Figures published last week showed that unemployment continues to fall, both across the country and here in the High Peak. Locally there was a 20% fall in the last year, and a 63% fall in the last 5 years. These figures show that nationally, the employment rate is at a record high and unemployment is at its lowest rate for almost a decade. There are more women in work than ever before and over 130,000 more young people in work than a year ago. Interestingly, full-time employees make up the majority of the increase in employment in the last year.
Away from the statistics, I have been asked by people recently what my role and influence is as Parliamentary Private Secretary to the Secretary of State for International Development. I was given this role after the Election and since then it has given me a greater insight into the whole issue of our International Aid budget, which I know is something that concerns people. Given the fact that money is short at home, the case is often made to me that we should reduce the International Aid budget to compensate. This is something that we can’t do as under the last Government we legislated for 0.7% of Gross National Income to be committed to International Aid, however I do understand peoples’ concerns. There are occasional stories that appear in the press about some of the projects that this money funds which also raises questions and I am always concerned that it is properly spent. Not all the International Aid is allocated by the Department for International Development (DfID), some is distributed by the Foreign Office and other departments, however the value for money on this expenditure is crucial and DfID is the most scrutinised department over its spending but it is and remains a huge priority.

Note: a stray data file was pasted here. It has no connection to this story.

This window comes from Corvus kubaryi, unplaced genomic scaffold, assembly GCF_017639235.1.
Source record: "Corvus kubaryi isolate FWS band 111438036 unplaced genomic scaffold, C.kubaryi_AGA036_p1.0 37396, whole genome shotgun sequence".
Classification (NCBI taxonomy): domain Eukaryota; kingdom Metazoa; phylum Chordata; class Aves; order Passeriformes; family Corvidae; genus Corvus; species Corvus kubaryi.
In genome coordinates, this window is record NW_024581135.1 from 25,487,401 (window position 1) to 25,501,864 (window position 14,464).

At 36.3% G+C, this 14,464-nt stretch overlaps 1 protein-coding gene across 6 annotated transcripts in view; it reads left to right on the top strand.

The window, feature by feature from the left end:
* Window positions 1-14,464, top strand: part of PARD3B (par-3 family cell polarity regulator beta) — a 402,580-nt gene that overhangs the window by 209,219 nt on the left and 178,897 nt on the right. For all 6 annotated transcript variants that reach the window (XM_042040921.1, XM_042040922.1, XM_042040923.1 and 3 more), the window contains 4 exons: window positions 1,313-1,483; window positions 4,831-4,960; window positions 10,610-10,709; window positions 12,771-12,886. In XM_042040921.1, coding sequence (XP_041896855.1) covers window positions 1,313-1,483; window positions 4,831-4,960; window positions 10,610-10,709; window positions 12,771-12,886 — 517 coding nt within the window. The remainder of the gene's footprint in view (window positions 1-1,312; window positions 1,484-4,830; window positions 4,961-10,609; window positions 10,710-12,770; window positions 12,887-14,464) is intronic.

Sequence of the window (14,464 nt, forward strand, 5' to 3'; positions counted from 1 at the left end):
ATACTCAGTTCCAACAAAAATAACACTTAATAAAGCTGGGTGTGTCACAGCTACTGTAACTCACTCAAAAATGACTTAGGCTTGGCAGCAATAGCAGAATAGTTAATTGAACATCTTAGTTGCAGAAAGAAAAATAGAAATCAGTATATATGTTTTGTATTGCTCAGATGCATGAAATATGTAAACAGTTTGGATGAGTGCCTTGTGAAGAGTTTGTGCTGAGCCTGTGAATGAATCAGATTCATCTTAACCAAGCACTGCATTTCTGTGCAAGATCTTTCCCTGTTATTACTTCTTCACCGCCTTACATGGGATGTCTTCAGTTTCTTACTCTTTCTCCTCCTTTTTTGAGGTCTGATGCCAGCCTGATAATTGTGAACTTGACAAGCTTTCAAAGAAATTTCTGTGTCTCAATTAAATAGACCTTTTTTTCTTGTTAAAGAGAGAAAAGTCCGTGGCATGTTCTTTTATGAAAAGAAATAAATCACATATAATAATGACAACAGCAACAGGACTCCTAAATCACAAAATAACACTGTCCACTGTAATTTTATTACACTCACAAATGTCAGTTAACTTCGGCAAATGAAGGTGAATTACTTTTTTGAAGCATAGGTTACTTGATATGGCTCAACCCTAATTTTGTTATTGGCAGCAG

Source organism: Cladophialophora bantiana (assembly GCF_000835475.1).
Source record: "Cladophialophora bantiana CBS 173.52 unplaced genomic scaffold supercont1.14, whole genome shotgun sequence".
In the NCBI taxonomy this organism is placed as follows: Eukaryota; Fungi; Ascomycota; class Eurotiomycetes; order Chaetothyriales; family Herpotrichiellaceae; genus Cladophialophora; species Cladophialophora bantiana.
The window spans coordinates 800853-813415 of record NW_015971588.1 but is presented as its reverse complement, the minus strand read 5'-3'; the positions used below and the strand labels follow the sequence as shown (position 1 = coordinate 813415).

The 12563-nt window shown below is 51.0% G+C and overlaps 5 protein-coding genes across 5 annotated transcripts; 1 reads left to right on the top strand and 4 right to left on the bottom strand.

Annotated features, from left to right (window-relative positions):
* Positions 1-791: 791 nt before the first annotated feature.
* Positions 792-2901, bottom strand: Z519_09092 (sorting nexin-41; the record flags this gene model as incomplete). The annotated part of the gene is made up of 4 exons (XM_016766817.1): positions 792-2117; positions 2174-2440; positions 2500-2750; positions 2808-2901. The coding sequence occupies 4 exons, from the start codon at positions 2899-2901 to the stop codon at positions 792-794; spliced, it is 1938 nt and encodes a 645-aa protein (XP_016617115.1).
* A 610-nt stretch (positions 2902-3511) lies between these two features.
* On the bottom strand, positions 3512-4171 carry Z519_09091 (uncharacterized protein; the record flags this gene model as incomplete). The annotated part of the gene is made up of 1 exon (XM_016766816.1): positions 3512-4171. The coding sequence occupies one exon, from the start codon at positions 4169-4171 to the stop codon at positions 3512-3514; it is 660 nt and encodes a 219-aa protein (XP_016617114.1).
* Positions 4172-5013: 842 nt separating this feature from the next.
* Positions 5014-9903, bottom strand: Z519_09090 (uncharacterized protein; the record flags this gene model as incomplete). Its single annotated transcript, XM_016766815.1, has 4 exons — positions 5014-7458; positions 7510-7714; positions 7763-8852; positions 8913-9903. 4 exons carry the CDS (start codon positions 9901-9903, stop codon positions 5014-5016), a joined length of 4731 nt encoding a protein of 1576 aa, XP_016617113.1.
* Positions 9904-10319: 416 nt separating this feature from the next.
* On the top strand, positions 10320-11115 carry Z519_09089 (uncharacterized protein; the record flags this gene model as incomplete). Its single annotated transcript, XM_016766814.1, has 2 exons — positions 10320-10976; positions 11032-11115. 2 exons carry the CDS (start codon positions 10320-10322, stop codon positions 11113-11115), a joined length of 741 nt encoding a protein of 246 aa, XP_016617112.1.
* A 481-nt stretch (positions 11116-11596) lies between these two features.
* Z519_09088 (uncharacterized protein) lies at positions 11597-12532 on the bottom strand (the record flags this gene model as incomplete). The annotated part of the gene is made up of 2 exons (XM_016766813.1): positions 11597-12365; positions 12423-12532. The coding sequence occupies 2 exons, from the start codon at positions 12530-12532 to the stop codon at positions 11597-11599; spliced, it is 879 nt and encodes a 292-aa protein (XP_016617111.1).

The 2015 Spending Review was used to fundamentally review how the money was spent. It needed to change to command public confidence and support. This restructuring means that it now focuses on the root causes of mass migration and disease, the threat of terrorism and global climate change – all of which directly threaten British interests. So our International Aid is now also very much in our own national interest, as well as helping some of the world’s poorest people.